June 8, 2016
2601 ROMANIA (Constanţa) - The Archaeological Park in Constanţa
Founded on the Black Sea coast around 600 BC by Greek colonists as Tomis, Constanţa is the oldest continuously inhabited city in Romania. In 29 BC the Romans conquered the region, and after the 5th century, the city fell under the rule of the Eastern Roman Empire. Tomis was later renamed to Constantiana in honour of Constantia, the half-sister of Roman Emperor Constantine the Great (274-337). The legend has it that Jason landed here with the Argonauts after finding the Golden Fleece.
A railroad linking Constanţa to Cernavodă was opened in 1860. In spite of damage done by railway contractors there are considerable remains of ancient masonry walls, pillars, etc. An impressive public building, thought to have originally been a port building, has been excavated, and contains the substantial remains of one of the longest mosaic pavements in the world. A number of inscriptions found in the city show that Constanţa lies where Tomis once stood.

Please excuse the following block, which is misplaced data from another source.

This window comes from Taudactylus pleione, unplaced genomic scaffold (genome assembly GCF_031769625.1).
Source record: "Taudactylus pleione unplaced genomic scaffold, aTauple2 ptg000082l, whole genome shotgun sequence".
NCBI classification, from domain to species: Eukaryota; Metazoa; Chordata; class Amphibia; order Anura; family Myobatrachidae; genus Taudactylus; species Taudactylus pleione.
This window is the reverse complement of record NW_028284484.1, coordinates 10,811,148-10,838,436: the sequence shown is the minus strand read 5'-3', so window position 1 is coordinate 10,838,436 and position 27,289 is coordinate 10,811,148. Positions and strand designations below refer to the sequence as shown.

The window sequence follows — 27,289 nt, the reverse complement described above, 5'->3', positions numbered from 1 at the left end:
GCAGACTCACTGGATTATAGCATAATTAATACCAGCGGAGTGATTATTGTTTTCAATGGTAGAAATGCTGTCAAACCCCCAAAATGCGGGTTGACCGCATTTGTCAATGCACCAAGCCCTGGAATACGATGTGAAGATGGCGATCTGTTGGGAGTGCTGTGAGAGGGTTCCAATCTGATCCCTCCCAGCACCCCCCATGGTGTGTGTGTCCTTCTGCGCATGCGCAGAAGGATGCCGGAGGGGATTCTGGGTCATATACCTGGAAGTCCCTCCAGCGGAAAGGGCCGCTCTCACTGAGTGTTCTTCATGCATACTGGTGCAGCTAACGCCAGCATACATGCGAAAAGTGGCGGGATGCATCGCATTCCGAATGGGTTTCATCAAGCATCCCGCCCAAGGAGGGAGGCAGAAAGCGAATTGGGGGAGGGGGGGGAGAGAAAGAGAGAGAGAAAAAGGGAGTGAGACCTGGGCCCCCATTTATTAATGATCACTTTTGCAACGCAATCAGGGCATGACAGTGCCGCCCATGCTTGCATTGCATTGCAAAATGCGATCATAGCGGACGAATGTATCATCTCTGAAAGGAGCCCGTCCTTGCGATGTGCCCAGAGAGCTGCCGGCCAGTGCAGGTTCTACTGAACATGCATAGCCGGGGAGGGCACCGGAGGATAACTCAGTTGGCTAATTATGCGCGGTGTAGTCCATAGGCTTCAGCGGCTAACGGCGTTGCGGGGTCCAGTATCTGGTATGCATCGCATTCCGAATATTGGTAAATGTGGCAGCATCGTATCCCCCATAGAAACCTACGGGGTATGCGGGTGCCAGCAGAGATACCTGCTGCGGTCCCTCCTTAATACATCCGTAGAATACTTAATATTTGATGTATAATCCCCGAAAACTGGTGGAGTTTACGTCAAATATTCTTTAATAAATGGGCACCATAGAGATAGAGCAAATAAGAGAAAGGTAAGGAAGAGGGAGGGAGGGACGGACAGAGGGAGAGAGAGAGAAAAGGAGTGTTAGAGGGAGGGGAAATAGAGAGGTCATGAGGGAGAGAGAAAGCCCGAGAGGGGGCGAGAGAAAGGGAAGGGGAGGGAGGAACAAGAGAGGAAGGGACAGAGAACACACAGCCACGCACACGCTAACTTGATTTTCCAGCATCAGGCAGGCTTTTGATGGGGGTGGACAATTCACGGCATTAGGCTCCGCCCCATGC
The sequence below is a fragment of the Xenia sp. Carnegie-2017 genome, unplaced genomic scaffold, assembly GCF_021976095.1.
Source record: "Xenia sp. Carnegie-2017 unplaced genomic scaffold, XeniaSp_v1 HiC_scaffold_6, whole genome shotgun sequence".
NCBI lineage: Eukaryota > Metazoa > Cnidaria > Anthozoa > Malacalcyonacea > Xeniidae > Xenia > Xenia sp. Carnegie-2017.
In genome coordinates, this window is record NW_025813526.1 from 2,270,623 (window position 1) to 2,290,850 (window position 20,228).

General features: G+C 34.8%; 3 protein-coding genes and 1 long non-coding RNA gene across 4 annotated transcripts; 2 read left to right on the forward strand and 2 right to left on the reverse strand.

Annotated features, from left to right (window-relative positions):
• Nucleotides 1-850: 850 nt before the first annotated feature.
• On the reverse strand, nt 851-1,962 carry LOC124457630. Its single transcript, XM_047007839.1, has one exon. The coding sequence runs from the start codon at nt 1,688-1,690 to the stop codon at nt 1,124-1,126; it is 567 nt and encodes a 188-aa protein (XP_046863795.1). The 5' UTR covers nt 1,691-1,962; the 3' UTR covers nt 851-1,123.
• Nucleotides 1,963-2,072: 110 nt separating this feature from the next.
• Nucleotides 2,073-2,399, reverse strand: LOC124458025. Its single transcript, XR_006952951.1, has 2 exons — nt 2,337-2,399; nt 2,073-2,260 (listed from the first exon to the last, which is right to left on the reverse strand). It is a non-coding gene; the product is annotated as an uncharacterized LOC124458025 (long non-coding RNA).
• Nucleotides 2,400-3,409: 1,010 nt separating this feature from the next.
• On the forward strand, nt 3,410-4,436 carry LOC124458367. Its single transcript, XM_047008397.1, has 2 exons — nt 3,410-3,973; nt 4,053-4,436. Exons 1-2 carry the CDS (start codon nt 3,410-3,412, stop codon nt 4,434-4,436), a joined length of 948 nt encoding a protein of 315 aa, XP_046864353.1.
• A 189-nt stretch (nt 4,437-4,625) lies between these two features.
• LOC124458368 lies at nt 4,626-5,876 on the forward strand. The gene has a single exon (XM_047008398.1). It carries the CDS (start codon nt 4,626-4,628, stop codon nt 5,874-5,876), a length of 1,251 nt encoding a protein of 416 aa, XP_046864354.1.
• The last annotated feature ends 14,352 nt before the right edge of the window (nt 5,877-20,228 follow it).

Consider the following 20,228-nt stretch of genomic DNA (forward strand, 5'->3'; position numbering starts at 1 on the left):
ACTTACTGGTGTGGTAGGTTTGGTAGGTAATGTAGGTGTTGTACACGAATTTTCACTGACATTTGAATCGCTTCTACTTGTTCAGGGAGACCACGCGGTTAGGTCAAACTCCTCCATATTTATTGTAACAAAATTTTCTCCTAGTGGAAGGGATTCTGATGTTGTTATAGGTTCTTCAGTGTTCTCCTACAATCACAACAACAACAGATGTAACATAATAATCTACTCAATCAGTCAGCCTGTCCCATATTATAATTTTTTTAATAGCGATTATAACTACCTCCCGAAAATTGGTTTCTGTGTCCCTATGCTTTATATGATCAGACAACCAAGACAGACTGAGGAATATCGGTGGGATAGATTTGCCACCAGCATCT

In the past century was arranged, near the city’s main intersection, the Ferdinand Avenue and the Tomis Avenue, the Archaeological Park, which has remains of the 3rd-century Roman city wall, with two gateways of the city, and the Butchers' Tower, rebuilt during the reign of Justinian, in the 6th century. Its alleys seem to be a history museum exhibition halls, being framed by columns, pottery and other historical artifacts dating back to the Roman-Byzantine stonghold.
About the stamp
Prepaid postcard (the coat of arms of the Socialist Republic of Romania, 1965-1989)
Constanţa - Wikipedia
The Archaeological Park - Litoralul Românesc
Sent from Costineşti (Constanţa / Romania), on 25.08.1980
Photo: Al. Florescu